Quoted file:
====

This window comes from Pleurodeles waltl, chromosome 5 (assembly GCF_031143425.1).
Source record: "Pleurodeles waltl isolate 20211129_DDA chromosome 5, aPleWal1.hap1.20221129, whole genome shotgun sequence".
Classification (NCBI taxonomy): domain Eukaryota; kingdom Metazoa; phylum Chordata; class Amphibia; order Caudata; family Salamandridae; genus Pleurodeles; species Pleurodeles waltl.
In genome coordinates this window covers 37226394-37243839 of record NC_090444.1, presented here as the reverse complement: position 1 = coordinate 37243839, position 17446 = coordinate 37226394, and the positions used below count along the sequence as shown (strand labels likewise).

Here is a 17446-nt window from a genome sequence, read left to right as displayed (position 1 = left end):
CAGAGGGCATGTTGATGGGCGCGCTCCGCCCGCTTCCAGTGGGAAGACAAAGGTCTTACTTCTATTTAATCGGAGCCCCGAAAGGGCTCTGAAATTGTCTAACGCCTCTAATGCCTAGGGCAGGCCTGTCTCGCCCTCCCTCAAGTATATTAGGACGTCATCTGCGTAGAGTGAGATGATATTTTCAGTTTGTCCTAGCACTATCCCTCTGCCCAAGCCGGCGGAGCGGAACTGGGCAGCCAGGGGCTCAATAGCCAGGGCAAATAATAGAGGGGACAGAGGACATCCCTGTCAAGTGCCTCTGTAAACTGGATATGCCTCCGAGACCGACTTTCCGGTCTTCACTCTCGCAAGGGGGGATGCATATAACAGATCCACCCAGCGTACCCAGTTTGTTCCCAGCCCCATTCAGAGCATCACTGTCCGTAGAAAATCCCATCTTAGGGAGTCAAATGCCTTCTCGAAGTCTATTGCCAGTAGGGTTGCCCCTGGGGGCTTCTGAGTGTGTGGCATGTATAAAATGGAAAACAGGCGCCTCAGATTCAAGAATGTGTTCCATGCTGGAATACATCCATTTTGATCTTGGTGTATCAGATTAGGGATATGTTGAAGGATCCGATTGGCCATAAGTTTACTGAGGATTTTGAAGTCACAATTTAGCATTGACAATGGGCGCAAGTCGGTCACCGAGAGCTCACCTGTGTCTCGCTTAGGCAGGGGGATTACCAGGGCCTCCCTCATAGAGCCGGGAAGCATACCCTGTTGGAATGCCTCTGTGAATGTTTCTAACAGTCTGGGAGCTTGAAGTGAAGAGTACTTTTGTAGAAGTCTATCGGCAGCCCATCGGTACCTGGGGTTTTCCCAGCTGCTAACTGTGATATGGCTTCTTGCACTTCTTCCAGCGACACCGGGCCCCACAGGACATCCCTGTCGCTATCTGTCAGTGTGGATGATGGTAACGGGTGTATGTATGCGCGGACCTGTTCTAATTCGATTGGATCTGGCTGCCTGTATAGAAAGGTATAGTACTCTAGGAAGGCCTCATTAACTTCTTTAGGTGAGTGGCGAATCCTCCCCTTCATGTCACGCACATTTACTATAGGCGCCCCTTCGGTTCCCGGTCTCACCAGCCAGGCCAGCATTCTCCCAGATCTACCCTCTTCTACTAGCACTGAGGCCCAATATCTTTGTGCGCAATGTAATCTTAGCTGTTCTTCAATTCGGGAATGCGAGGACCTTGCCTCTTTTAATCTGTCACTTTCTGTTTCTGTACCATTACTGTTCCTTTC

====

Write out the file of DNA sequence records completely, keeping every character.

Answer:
This window comes from Pleurodeles waltl, chromosome 5 (assembly GCF_031143425.1).
Source record: "Pleurodeles waltl isolate 20211129_DDA chromosome 5, aPleWal1.hap1.20221129, whole genome shotgun sequence".
Classification (NCBI taxonomy): domain Eukaryota; kingdom Metazoa; phylum Chordata; class Amphibia; order Caudata; family Salamandridae; genus Pleurodeles; species Pleurodeles waltl.
In genome coordinates this window covers 37226394-37243839 of record NC_090444.1, presented here as the reverse complement: position 1 = coordinate 37243839, position 17446 = coordinate 37226394, and the positions used below count along the sequence as shown (strand labels likewise).

Here is a 17446-nt window from a genome sequence, read left to right as displayed (position 1 = left end):
CAGAGGGCATGTTGATGGGCGCGCTCCGCCCGCTTCCAGTGGGAAGACAAAGGTCTTACTTCTATTTAATCGGAGCCCCGAAAGGGCTCTGAAATTGTCTAACGCCTCTAATGCCTAGGGCAGGCCTGTCTCGCCCTCCCTCAAGTATATTAGGACGTCATCTGCGTAGAGTGAGATGATATTTTCAGTTTGTCCTAGCACTATCCCTCTGCCCAAGCCGGCGGAGCGGAACTGGGCAGCCAGGGGCTCAATAGCCAGGGCAAATAATAGAGGGGACAGAGGACATCCCTGTCAAGTGCCTCTGTAAACTGGATATGCCTCCGAGACCGACTTTCCGGTCTTCACTCTCGCAAGGGGGGATGCATATAACAGATCCACCCAGCGTACCCAGTTTGTTCCCAGCCCCATTCAGAGCATCACTGTCCGTAGAAAATCCCATCTTAGGGAGTCAAATGCCTTCTCGAAGTCTATTGCCAGTAGGGTTGCCCCTGGGGGCTTCTGAGTGTGTGGCATGTATAAAATGGAAAACAGGCGCCTCAGATTCAAGAATGTGTTCCATGCTGGAATACATCCATTTTGATCTTGGTGTATCAGATTAGGGATATGTTGAAGGATCCGATTGGCCATAAGTTTACTGAGGATTTTGAAGTCACAATTTAGCATTGACAATGGGCGCAAGTCGGTCACCGAGAGCTCACCTGTGTCTCGCTTAGGCAGGGGGATTACCAGGGCCTCCCTCATAGAGCCGGGAAGCATACCCTGTTGGAATGCCTCTGTGAATGTTTCTAACAGTCTGGGAGCTTGAAGTGAAGAGTACTTTTGTAGAAGTCTATCGGCAGCCCATCGGTACCTGGGGTTTTCCCAGCTGCTAACTGTGATATGGCTTCTTGCACTTCTTCCAGCGACACCGGGCCCCACAGGACATCCCTGTCGCTATCTGTCAGTGTGGATGATGGTAACGGGTGTATGTATGCGCGGACCTGTTCTAATTCGATTGGATCTGGCTGCCTGTATAGAAAGGTATAGTACTCTAGGAAGGCCTCATTAACTTCTTTAGGTGAGTGGCGAATCCTCCCCTTCATGTCACGCACATTTACTATAGGCGCCCCTTCGGTTCCCGGTCTCACCAGCCAGGCCAGCATTCTCCCAGATCTACCCTCTTCTACTAGCACTGAGGCCCAATATCTTTGTGCGCAATGTAATCTTAGCTGTTCTTCAATTCGGGAATGCGAGGACCTTGCCTCTTTTAATCTGTCACTTTCTGTTTCTGTACCATTACTGTTCCTTTC